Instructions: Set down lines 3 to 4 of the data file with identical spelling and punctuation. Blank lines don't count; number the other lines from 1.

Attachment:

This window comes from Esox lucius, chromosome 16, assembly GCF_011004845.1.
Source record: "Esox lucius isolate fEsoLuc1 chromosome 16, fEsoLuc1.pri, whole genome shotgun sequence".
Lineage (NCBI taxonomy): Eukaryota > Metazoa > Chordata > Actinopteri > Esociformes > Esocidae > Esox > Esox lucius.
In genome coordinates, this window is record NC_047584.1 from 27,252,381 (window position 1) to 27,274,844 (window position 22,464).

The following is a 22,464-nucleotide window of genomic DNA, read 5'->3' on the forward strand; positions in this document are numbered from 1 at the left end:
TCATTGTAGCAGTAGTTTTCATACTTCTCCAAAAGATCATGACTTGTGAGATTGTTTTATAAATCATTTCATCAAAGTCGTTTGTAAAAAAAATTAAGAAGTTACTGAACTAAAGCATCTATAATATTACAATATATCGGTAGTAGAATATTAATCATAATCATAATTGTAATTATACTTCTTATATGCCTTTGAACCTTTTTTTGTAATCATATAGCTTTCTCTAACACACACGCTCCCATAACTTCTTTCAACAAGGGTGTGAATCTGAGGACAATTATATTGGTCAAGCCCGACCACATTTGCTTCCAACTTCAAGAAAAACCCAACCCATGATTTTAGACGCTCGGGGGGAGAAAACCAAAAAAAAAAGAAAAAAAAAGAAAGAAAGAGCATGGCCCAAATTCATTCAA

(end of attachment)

Lineage (NCBI taxonomy): Eukaryota > Metazoa > Chordata > Actinopteri > Esociformes > Esocidae > Esox > Esox lucius.
In genome coordinates, this window is record NC_047584.1 from 27,252,381 (window position 1) to 27,274,844 (window position 22,464).